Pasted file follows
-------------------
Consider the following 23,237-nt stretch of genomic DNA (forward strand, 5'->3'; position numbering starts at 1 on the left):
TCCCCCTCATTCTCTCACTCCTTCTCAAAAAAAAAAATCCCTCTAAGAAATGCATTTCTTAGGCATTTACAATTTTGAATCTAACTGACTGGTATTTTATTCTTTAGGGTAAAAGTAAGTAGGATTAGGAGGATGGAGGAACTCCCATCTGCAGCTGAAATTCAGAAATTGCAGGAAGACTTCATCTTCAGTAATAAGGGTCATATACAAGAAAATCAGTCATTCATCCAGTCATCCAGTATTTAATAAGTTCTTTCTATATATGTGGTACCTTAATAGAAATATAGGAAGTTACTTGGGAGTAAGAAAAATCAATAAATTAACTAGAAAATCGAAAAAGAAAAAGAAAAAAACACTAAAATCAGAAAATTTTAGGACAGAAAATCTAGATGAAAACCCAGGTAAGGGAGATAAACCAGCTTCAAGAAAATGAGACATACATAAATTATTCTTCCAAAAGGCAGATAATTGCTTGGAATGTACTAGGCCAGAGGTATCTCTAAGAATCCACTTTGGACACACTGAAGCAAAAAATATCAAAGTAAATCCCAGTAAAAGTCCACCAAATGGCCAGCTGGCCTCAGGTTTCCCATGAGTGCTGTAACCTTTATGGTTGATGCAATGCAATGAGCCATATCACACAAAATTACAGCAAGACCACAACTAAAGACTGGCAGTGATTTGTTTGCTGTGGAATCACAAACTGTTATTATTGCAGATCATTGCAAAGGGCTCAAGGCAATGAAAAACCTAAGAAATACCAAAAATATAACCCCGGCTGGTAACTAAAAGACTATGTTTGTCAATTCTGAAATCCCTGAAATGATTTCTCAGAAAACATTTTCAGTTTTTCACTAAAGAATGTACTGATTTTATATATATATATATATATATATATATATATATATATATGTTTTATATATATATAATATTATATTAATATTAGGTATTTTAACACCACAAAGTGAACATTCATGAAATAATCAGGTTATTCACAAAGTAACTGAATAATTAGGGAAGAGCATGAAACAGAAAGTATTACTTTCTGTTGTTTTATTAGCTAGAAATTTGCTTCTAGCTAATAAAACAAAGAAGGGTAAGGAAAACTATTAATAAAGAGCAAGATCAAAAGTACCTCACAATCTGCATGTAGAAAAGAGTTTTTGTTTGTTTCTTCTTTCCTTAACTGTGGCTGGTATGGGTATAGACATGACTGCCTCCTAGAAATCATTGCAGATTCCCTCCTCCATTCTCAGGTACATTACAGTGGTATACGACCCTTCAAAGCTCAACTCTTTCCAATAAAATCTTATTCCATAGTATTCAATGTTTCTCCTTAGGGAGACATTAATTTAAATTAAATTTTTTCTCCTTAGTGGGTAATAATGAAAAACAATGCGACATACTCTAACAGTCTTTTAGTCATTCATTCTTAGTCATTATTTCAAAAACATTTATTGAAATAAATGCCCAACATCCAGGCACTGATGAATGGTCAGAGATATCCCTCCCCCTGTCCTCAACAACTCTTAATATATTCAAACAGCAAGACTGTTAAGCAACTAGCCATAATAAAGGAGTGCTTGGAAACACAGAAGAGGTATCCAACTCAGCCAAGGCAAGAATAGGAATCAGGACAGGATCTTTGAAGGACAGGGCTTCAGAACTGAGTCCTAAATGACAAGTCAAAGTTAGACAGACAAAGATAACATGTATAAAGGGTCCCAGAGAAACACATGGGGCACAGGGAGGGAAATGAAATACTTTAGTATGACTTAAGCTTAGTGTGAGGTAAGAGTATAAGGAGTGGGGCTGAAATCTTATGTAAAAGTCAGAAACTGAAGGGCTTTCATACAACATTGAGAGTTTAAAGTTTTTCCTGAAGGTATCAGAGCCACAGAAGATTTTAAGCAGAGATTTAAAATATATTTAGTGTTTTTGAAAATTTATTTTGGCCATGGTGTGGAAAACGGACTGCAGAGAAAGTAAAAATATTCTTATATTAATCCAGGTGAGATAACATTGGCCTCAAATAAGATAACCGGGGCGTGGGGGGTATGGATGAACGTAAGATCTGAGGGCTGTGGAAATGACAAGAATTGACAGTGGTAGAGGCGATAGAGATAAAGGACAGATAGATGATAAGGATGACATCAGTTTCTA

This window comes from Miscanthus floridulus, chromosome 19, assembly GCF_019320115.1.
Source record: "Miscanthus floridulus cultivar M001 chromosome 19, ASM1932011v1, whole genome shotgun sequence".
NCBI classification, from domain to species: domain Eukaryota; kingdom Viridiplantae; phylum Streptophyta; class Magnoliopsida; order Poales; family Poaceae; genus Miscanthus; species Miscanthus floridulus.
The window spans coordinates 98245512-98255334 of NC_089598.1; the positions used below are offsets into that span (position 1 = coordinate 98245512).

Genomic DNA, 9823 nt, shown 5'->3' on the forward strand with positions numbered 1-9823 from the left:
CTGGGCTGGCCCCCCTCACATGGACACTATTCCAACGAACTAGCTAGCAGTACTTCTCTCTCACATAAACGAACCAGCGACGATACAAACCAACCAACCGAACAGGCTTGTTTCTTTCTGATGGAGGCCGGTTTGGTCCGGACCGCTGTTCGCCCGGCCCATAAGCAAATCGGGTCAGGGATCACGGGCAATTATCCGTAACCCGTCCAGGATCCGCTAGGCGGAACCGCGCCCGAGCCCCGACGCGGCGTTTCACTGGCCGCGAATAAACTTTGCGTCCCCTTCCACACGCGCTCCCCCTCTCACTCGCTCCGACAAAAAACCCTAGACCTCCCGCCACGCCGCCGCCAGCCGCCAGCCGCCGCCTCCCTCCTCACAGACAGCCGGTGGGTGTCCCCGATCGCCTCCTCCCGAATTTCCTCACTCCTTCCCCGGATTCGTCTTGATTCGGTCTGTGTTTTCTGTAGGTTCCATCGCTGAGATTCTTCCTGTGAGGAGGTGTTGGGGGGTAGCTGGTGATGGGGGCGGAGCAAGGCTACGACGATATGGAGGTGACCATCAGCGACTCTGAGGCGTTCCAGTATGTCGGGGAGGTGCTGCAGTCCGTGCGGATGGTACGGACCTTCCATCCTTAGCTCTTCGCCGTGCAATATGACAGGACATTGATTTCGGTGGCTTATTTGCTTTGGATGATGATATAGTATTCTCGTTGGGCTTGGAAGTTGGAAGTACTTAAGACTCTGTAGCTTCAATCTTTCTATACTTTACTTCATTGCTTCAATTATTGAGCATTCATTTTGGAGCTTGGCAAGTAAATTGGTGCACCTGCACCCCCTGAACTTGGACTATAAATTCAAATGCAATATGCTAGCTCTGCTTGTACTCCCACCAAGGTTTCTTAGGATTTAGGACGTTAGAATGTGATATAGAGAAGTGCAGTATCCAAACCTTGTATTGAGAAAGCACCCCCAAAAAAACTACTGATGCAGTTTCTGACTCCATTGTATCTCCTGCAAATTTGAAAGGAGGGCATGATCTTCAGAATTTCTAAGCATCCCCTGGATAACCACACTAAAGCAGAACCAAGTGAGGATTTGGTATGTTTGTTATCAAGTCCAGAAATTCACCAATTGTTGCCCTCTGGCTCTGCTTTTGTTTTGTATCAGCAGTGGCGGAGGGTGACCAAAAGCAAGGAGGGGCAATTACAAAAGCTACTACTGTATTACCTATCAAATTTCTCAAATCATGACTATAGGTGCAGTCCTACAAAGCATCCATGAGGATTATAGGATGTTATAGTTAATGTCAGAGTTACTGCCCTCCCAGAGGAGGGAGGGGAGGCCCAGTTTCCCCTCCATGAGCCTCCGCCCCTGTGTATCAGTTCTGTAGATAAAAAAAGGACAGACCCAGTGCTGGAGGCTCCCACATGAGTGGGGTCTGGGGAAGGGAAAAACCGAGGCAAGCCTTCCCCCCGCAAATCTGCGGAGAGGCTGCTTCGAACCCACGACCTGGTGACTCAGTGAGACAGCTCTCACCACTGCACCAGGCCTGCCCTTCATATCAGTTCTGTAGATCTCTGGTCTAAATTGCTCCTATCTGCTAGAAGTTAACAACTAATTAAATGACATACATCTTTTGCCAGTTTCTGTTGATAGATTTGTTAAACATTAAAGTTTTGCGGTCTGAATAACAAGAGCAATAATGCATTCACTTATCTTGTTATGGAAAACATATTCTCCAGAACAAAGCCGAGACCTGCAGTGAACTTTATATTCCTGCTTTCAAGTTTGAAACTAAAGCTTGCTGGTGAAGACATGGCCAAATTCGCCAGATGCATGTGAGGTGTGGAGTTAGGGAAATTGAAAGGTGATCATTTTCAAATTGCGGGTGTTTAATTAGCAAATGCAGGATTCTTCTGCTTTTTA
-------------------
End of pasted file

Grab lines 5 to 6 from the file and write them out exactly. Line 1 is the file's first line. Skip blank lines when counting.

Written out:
NCBI classification, from domain to species: domain Eukaryota; kingdom Viridiplantae; phylum Streptophyta; class Magnoliopsida; order Poales; family Poaceae; genus Miscanthus; species Miscanthus floridulus.
The window spans coordinates 98245512-98255334 of NC_089598.1; the positions used below are offsets into that span (position 1 = coordinate 98245512).